The second circuit Court of Appeals ruled today that section three of the Defense of Marriage Act (“DOMA”), which says that the Federal government will not recognize any same-sex marriage regardless of state law, “violates equal protection” and is therefore unconstitutional.
The case involves Edith Windsor, a widow from New York who had to pay an extra $360,000 in federal taxes because DOMA prevents the Federal government from recognizing her marriage to a woman.
* If the Supreme Court decides to hear this case on appeal, Justice Kagen will not have to recuse herself, since she has never been involved with this case. (Unlike the previous DOMA ruling.)
* The judge who wrote the opinion, Dennis Jacobs, is a Bush I appointee with a very conservative reputation. The dissent is a Clinton appointee (although one with a socially conservative record).
* Importantly, the two-judge majority decided to use “heightened scrutiny” (a standard intended to make it harder for the government to discriminate against unfairly marginalized groups) when deciding this case, rather than the weaker “rational basis review.” If this decision is not overturned by the Supreme Court, that will represent an enormous victory for lgb rights, and make future laws which discriminate against lgb people much harder to defend legally.
* The group defending DOMA, BLAG, was formed by the House of Representatives after the Obama administration declined to defend DOMA. David Lat comments, “It would appear that the Bipartisan Legal Advisory Group (BLAG), which is defending DOMA, has now lost at least six cases in a row — and spent about $1.5 million doing so.” Our tax dollars at work.
* Some good quotes from the ruling:
On the question of if homosexuals qualify to be a “protected class”:
BLAG argues that, unlike protected classes, homosexuals have not “suffered discrimination for longer than history has been recorded.” But whether such discrimination existed in Babylon is neither here nor there. BLAG concedes that homosexuals have endured discrimination in this country since at least the 1920s. Ninety years of discrimination is entirely sufficient to document a “history of discrimination.”
On the argument that section 3 of DOMA is needed to create uniformity in the law:
To the extent that there has ever been “uniform” or “consistent” rule in federal law concerning marriage, it is that marriage is “a virtually exclusive province of the States.” As the Supreme Court has emphasized, “the states, at the time of the adoption of the Constitution, possessed full power over the subject of marriage and divorce… The Constitution delegated no authority to the Government of the United States on the subject of marriage and divorce.” DOMA was therefore an unprecedented intrusion “into an area of traditional state regulation.” This is a reason to look upon Section 3 of DOMA with a cold eye…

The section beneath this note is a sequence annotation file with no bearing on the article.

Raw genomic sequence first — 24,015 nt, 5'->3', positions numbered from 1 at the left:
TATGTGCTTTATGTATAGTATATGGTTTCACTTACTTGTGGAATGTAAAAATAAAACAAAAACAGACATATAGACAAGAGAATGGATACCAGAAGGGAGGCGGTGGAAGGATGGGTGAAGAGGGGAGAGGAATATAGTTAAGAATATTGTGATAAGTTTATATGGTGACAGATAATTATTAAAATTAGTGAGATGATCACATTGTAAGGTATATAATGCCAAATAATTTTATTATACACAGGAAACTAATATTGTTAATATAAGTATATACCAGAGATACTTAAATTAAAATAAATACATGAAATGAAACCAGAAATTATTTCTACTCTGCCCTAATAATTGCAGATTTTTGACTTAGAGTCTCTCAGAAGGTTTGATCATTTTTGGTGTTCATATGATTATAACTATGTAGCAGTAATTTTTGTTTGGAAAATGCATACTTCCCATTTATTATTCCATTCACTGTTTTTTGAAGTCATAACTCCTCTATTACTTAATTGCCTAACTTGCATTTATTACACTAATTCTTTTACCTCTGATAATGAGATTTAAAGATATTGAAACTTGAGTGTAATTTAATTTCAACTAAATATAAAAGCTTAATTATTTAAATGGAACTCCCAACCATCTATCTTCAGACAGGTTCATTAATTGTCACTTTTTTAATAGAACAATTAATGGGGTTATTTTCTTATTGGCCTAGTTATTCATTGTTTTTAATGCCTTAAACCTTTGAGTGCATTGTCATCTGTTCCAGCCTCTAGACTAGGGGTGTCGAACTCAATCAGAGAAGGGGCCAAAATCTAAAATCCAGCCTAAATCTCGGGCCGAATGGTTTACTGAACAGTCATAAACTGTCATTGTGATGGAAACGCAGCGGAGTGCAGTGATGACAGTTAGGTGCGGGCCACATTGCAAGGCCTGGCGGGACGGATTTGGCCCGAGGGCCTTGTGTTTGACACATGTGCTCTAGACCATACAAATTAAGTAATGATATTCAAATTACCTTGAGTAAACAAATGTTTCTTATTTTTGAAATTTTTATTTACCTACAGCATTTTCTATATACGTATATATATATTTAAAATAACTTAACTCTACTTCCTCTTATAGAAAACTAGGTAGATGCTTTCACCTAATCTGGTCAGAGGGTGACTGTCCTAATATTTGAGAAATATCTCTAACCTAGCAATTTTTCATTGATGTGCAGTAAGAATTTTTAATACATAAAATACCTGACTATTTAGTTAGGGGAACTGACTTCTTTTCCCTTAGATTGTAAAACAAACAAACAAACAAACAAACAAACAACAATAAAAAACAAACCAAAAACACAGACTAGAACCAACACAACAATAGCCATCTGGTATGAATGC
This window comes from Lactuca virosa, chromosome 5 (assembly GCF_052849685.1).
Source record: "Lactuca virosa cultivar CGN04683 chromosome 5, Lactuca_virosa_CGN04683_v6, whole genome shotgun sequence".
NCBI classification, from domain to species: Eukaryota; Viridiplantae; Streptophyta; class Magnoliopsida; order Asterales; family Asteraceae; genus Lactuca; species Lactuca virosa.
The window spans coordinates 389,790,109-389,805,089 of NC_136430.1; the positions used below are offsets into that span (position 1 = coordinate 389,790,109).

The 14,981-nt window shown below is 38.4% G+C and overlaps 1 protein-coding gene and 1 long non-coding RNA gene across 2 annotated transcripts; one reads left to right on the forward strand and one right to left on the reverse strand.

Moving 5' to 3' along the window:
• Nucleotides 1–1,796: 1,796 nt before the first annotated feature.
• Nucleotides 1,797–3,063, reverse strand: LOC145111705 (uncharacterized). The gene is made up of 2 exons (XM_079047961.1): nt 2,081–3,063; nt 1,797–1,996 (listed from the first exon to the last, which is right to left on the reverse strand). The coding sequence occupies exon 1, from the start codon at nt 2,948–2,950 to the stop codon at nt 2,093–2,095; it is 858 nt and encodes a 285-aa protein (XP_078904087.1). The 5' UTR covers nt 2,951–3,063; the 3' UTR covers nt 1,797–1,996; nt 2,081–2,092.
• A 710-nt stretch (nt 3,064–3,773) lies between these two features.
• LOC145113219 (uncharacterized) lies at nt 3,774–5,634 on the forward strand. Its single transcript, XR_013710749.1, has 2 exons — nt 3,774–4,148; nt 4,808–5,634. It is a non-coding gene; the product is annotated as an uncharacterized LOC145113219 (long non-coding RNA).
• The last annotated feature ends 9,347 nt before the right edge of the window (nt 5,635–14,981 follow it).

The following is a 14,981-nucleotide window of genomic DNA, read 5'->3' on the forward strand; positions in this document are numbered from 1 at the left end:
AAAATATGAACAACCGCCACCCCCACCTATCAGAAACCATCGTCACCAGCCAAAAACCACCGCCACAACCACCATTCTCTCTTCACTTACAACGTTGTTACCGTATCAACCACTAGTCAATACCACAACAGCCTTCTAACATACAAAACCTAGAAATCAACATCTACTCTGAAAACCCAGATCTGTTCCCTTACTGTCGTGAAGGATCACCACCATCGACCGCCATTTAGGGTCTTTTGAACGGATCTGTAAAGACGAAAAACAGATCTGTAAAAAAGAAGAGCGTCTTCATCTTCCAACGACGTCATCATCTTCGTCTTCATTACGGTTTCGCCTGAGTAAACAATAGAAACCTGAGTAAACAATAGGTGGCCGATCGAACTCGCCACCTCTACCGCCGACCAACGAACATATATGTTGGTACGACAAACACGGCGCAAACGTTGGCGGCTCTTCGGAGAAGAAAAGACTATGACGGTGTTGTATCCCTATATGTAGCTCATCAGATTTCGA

DOMA is an unprecedented breach of longstanding deference to federalism that singles out same-sex marriage as the only inconsistency (among many) in state law that requires a federal rule to achieve uniformity…
On BLAG’s argument that DOMA is justified because not paying benefits to gay people saves the government money:
The Supreme Court has held that “the saving of welfare costs cannot justify an otherwise invidious classification.” As the district court observed, “excluding any arbitrarily chosen group of individuals from a government program conserves government resources.”
On the “encouraging responsible childbearing” argument:
Incentives for opposite-sex couples to marry and procreate (or not) were the same after DOMA was enacted as they were before.
Other courts have likewise been unable to find even a rational connection between DOMA and encouragement of responsible procreation and child-rearing.
On civil versus religious marriage:
Our straightforward legal analysis sidesteps the fair point that same-sex marriage is unknown to history and tradition. But law (federal or state) is not concerned with holy matrimony. Government deals with marriage as a civil status–however fundamental–and New York has elected to extend that status to same-sex couples. A state may enforce and dissolve a couple’s marriage, but it cannot sanctify or bless it. For that, the pair must go next door.
And now, some unfounded speculation about the future:
Of course, none of this really matters until the Supreme Court either takes up the case, or declines it (which would let this ruling stand). My prediction is that the Supreme Court will decide to hear the DOMA case and strike down section three of DOMA.
But I also think they’ll decline the proposition 8 case, and thus sidestep ruling on the larger question of if it’s constitutional for states to deny legal recognition of marriages to same-sex couples. If the Supreme Court does take up that question, I think they’re rule that states do not have to recognize same-sex marriages.
More blogging on this: The Stronger Argument against DOMA at The American Prospect and Does DOMA Discriminate on the Basis of Sexual Orientation, Gender, or Both? at The Volokh Conspiracy.